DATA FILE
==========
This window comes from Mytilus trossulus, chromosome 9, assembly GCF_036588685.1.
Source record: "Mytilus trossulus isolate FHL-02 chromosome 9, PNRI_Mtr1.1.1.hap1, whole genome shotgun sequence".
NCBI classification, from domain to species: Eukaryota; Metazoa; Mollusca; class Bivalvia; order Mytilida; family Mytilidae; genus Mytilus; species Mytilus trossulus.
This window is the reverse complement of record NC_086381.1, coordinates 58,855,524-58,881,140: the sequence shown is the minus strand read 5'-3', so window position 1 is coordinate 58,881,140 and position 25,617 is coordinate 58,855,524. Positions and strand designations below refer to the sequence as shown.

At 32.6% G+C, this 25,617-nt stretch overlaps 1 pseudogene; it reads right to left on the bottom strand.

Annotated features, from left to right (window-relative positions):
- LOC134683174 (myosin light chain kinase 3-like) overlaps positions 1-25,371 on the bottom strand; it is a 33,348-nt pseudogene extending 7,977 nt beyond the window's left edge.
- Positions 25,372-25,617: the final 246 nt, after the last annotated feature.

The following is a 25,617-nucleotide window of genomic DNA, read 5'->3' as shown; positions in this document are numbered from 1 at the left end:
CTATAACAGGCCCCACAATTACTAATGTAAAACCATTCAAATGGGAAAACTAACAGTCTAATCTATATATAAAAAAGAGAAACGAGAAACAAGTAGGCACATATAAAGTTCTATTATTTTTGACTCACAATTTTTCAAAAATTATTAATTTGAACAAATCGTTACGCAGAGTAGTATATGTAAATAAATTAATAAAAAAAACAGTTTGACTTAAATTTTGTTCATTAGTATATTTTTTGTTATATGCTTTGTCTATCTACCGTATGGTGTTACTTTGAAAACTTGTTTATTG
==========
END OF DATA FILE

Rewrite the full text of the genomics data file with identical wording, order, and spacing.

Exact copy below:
This window comes from Mytilus trossulus, chromosome 9, assembly GCF_036588685.1.
Source record: "Mytilus trossulus isolate FHL-02 chromosome 9, PNRI_Mtr1.1.1.hap1, whole genome shotgun sequence".
NCBI classification, from domain to species: Eukaryota; Metazoa; Mollusca; class Bivalvia; order Mytilida; family Mytilidae; genus Mytilus; species Mytilus trossulus.
This window is the reverse complement of record NC_086381.1, coordinates 58,855,524-58,881,140: the sequence shown is the minus strand read 5'-3', so window position 1 is coordinate 58,881,140 and position 25,617 is coordinate 58,855,524. Positions and strand designations below refer to the sequence as shown.

At 32.6% G+C, this 25,617-nt stretch overlaps 1 pseudogene; it reads right to left on the bottom strand.

Annotated features, from left to right (window-relative positions):
- LOC134683174 (myosin light chain kinase 3-like) overlaps positions 1-25,371 on the bottom strand; it is a 33,348-nt pseudogene extending 7,977 nt beyond the window's left edge.
- Positions 25,372-25,617: the final 246 nt, after the last annotated feature.

The following is a 25,617-nucleotide window of genomic DNA, read 5'->3' as shown; positions in this document are numbered from 1 at the left end:
CTATAACAGGCCCCACAATTACTAATGTAAAACCATTCAAATGGGAAAACTAACAGTCTAATCTATATATAAAAAAGAGAAACGAGAAACAAGTAGGCACATATAAAGTTCTATTATTTTTGACTCACAATTTTTCAAAAATTATTAATTTGAACAAATCGTTACGCAGAGTAGTATATGTAAATAAATTAATAAAAAAAACAGTTTGACTTAAATTTTGTTCATTAGTATATTTTTTGTTATATGCTTTGTCTATCTACCGTATGGTGTTACTTTGAAAACTTGTTTATTG